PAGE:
Because she disagrees with them.

That’s not being blunt. That’s being arrogant.

I’m not angry. I’m not here to name call, although there are some that would say that my calling her ‘arrogant’ is name calling, but I would disagree. I think that presenting her opinion as fact, doing no research on homeschooling, and publishing an inflammatory piece condemning other families for their educational choices *is* arrogant.

I’m honestly sad. I’m sad that she didn’t take some time to do some research. I’m sad that she chose to attack, to be insulting, based on her complete lack of knowledge on the subject. And yes, I consider three Facebook friends to be a complete lack of knowledge. Only knowing someone via their FB statuses gives you very little actual insight into their lives, let alone what they’re actually doing to educate their kids.

The homeschoolers I personally know spend hours researching curricula. Planning things out. Teaching their kids. Marking their work. Setting up field trips, extra curriculars…the list goes on. They are homeschooling because they truly believe that it is what is in their child’s best interest. There are as many reasons to homeschool as there are families. Learning challenges, Autism, life threatening allergies, sensory issues, dyslexia, bullying issues, gifted kids…those are just some of the things that caused families to homeschool that I personally am aware of.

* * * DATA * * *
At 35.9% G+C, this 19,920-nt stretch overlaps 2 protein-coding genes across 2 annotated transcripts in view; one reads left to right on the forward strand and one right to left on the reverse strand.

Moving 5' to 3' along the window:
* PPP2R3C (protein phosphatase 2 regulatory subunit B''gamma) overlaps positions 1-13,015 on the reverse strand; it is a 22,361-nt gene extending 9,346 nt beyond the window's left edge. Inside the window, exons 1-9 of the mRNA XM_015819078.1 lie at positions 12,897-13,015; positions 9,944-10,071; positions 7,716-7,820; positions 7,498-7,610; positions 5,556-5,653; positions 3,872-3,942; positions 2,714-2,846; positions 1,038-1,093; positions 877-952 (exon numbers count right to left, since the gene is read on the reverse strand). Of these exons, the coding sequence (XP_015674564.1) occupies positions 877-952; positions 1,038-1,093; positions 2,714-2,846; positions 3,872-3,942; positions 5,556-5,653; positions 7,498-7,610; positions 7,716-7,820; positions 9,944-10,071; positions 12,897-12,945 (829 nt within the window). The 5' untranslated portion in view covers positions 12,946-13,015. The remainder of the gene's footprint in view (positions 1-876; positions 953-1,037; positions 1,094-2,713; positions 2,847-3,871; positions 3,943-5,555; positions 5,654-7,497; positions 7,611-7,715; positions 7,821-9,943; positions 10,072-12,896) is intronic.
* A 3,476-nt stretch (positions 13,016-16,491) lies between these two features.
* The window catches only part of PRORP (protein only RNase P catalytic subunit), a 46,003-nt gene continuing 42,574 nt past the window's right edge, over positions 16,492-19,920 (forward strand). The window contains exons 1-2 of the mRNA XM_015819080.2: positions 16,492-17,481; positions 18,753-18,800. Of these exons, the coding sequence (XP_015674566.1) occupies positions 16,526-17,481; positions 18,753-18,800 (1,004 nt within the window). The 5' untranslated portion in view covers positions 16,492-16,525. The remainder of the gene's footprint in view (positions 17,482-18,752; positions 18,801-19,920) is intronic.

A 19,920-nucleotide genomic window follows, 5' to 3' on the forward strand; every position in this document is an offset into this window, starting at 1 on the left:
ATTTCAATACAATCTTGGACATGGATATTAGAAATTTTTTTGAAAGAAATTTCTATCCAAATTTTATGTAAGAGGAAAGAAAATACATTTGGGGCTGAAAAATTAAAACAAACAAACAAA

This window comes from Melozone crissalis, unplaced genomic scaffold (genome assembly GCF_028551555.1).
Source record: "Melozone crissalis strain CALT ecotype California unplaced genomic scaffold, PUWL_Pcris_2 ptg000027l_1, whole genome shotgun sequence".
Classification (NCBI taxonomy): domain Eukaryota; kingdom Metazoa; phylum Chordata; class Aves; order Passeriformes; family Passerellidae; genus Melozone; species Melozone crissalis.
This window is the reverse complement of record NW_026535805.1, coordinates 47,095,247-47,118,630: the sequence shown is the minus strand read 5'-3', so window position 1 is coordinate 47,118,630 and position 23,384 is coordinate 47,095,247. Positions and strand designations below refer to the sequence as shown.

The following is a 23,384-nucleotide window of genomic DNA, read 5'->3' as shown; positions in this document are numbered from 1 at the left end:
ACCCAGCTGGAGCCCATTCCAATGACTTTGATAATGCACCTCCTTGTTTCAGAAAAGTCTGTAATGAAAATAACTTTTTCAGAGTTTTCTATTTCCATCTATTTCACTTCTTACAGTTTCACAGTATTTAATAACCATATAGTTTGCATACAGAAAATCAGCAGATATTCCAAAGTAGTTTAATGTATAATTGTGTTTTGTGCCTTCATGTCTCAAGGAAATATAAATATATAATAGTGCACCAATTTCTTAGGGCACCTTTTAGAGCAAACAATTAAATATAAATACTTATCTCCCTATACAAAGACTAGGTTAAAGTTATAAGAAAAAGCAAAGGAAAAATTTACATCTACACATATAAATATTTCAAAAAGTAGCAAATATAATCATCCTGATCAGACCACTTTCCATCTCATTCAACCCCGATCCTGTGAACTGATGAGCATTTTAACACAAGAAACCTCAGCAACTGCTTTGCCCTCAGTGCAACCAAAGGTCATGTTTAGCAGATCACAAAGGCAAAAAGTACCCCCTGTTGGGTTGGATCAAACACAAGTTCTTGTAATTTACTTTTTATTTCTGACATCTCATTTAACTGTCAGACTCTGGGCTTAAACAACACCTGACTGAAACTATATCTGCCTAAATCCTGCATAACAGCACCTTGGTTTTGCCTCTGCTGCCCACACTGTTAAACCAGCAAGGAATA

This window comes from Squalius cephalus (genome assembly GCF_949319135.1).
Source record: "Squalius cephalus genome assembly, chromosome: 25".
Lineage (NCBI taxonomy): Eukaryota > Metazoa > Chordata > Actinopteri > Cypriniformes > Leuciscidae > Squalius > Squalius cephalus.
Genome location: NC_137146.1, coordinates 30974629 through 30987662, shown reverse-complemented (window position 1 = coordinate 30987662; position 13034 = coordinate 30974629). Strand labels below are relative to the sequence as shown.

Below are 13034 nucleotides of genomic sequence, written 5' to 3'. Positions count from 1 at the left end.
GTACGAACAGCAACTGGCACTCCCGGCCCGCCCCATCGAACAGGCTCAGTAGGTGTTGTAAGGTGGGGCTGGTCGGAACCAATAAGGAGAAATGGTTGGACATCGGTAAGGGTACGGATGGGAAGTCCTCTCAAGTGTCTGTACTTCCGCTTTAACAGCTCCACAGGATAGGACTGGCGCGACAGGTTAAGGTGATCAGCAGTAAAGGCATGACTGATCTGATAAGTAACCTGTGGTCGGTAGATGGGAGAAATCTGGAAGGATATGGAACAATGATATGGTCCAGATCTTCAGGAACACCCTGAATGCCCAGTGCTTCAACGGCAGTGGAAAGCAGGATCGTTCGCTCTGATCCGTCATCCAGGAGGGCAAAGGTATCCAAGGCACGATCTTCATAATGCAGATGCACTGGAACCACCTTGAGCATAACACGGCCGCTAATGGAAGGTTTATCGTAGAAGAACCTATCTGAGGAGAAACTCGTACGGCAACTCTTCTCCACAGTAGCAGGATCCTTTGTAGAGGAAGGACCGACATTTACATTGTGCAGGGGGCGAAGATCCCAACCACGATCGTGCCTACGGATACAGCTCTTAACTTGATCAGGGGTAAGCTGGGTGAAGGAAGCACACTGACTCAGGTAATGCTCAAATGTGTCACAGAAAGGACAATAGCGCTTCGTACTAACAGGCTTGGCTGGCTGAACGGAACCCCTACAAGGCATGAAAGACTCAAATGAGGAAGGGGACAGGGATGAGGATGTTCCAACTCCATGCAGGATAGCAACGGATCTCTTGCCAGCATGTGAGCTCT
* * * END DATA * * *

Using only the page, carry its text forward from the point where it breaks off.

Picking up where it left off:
Homeschooling has evolved. What was once considered the domain of religious fanaticism has now become a recognized educational path. Harvard and Yale have both offered scholarships to homeschooled kids.

Homeschooling isn’t for everyone. I would never, ever say it was, and I will defend anyone that insults a parent who places their child in public school against someone spouting ignorant, biased rhetoric. All parents are doing what they feel is best for their child.

And really? That’s what it boils down to. We’re all doing our best. And insulting, belittling, and suggesting that children of homeschool families are in need of child protection orders is disgusting.